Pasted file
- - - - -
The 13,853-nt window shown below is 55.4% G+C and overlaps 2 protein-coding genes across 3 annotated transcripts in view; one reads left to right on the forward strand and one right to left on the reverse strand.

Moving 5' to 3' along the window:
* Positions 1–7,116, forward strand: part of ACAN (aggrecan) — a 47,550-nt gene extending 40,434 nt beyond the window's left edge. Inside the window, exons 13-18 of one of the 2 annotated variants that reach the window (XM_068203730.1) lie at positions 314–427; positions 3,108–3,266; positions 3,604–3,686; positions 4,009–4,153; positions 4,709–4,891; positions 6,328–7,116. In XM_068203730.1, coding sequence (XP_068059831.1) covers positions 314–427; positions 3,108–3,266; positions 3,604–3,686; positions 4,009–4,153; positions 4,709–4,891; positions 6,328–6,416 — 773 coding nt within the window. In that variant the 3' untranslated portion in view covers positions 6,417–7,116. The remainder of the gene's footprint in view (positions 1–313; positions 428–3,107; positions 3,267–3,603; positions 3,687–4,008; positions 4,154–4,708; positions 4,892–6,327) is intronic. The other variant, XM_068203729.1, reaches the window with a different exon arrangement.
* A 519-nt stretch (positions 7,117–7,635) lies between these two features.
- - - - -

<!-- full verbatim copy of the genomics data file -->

The 13,853-nt window shown below is 55.4% G+C and overlaps 2 protein-coding genes across 3 annotated transcripts in view; one reads left to right on the forward strand and one right to left on the reverse strand.

Moving 5' to 3' along the window:
* Positions 1–7,116, forward strand: part of ACAN (aggrecan) — a 47,550-nt gene extending 40,434 nt beyond the window's left edge. Inside the window, exons 13-18 of one of the 2 annotated variants that reach the window (XM_068203730.1) lie at positions 314–427; positions 3,108–3,266; positions 3,604–3,686; positions 4,009–4,153; positions 4,709–4,891; positions 6,328–7,116. In XM_068203730.1, coding sequence (XP_068059831.1) covers positions 314–427; positions 3,108–3,266; positions 3,604–3,686; positions 4,009–4,153; positions 4,709–4,891; positions 6,328–6,416 — 773 coding nt within the window. In that variant the 3' untranslated portion in view covers positions 6,417–7,116. The remainder of the gene's footprint in view (positions 1–313; positions 428–3,107; positions 3,267–3,603; positions 3,687–4,008; positions 4,154–4,708; positions 4,892–6,327) is intronic. The other variant, XM_068203729.1, reaches the window with a different exon arrangement.
* A 519-nt stretch (positions 7,117–7,635) lies between these two features.